Changing your perspective is key. If you are looking at a fish bowl, you need to step back and put the fish into the whole ocean. The options are endless. And when you are operating from creativity, rather than competition, you’ll find both you and your team have more fun.

So how do you do it? Your best approach is to gather your top management, or all your employees if you have a small company, and take time away from the office to begin your brainstorming. If you have not already done so, you will need to emphasize a desire to have a culture of innovation. Your team will need to know you value some risk taking, rather than security. You could start the meeting by giving out an unexpected award for the most creative idea of last year. Make sure the award really speaks to your commitment to new ideas.

Create a few ground rules for the meeting. I always insist on ALL ideas being valid and no contrary discussions allowed as ideas are put forth. Once you have exhausted ideas in the room, take a break. Ideally, go do something really fun — paddle board, zip line, lunch on the beach — let everyone enjoy each other and let their subconscious minds work on the problem. After your event, reconvene (later that day or the next day) and ask if anyone has any new ideas to add to your list before moving forward. This could be your most creative brainstorming session, yet — so don’t cut it short or leave too little time for it.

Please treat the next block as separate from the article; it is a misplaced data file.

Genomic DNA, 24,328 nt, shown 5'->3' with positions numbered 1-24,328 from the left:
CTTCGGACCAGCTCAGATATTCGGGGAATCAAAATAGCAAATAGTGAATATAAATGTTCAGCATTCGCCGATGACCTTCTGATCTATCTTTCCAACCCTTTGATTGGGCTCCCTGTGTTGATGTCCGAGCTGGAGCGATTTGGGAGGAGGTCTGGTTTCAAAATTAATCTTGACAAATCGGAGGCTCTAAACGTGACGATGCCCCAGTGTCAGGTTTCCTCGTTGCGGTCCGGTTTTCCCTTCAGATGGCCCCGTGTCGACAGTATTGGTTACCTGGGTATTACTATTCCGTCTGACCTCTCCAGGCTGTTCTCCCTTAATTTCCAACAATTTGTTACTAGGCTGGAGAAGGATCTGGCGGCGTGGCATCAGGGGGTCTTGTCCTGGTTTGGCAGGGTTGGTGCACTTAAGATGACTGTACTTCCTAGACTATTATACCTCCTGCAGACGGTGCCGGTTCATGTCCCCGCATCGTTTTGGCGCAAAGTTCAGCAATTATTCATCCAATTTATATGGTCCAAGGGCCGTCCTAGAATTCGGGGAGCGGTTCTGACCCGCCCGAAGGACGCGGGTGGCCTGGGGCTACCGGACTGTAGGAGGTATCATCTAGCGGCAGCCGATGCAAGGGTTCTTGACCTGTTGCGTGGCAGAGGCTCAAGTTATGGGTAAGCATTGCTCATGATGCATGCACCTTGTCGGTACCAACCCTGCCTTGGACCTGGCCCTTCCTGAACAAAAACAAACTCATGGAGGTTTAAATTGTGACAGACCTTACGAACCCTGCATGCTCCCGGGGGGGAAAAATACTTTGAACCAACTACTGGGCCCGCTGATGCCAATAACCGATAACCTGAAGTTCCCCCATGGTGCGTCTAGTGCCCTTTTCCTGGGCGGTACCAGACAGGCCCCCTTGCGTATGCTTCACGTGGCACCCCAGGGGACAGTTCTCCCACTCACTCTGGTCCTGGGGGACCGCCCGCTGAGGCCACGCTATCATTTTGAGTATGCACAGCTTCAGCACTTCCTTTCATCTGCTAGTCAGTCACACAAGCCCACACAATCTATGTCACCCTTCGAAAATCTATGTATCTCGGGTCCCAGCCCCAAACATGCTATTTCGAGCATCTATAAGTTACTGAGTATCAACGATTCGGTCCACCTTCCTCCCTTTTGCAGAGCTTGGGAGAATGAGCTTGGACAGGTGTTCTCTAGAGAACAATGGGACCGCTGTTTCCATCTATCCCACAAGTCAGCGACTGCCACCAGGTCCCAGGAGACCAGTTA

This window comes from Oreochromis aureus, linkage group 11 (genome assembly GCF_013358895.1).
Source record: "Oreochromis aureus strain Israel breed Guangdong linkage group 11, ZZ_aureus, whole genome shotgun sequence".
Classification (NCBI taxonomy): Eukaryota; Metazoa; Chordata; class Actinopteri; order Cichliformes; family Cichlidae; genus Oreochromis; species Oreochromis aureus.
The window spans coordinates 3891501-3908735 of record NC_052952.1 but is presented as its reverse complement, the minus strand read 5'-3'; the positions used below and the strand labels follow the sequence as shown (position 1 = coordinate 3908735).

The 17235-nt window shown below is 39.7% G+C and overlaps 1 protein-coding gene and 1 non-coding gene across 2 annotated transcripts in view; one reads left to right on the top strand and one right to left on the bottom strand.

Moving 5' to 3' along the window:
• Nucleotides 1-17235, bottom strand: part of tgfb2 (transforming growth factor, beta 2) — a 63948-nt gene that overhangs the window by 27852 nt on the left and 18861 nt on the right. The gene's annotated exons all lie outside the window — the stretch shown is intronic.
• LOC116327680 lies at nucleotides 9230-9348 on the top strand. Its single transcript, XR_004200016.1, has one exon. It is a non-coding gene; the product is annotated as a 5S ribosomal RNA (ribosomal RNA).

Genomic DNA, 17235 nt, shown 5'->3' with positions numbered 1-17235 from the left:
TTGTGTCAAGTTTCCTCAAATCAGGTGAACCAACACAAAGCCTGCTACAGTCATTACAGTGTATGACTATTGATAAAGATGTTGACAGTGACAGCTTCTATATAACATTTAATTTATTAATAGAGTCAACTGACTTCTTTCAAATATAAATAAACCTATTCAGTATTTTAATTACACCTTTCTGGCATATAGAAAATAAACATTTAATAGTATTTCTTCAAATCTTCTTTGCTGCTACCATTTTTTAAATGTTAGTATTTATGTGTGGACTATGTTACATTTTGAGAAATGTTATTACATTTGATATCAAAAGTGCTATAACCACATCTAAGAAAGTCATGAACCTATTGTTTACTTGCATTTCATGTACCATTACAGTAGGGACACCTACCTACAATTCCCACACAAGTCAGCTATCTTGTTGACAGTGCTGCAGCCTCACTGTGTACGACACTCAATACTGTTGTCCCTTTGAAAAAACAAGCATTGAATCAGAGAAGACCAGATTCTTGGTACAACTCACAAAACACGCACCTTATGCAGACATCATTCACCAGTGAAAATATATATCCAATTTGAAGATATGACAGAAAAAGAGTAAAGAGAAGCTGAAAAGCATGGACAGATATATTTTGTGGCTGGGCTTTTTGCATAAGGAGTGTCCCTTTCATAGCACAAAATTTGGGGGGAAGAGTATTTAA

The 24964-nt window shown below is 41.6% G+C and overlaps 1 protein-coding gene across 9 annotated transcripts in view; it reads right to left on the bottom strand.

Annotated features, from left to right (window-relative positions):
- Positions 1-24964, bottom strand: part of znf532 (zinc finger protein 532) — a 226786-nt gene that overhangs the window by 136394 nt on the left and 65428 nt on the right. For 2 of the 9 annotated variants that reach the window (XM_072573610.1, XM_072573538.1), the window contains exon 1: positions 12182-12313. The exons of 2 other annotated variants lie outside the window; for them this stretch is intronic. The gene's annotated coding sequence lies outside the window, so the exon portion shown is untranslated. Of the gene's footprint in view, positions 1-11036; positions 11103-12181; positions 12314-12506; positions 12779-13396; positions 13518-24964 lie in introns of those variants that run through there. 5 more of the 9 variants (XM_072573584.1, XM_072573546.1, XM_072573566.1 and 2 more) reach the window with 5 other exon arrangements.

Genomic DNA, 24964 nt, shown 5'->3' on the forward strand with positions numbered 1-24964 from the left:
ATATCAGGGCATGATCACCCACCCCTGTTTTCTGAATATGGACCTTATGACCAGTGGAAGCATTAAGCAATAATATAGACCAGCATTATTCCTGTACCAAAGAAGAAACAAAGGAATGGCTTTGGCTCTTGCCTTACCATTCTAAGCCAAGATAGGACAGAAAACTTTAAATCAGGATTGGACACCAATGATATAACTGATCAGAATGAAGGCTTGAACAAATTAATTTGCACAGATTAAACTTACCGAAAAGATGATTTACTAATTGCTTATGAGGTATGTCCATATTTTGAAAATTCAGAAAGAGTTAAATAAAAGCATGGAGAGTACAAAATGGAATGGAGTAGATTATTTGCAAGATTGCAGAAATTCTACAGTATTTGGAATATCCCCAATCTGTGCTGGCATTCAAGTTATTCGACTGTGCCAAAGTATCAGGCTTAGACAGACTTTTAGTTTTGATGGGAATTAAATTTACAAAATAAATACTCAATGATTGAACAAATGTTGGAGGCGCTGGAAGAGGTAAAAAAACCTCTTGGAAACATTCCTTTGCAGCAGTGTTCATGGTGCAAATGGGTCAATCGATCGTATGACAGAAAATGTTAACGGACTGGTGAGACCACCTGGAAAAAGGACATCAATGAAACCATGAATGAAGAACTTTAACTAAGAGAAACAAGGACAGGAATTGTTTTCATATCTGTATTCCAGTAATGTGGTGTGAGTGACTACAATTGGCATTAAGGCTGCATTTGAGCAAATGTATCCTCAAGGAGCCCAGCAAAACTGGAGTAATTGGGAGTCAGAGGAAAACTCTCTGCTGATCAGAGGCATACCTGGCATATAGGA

Once you have your ideas then break into teams and have each team work on whatever three ideas they think are the best. Again, no time is spent talking about why an idea does not merit attention — all attention is on what makes some ideas great. Each team should put meat on their three ideas answering these questions: What potential does this idea have? How can this be most easily implemented? What would be required? What are some of the positive effects it might have on other parts of the operation? What are the first things needed in order to start?

Each team will present their three ideas to the whole, giving you an amazing array of options and game plans to pursue. I always note if multiple teams pick the same idea and run with it, that is likely to be a winner. Not because it is the highest revenue maker or profit generator of the list; but because it has wide organizational buy in. People work hardest on things they believe in, so these are ideas you can take to the bank.

Your potential markets are endless and the fun you have can go up exponentially by adopting this Blue Ocean approach. Good luck with it, and wishing you an abundant and prosperous new year!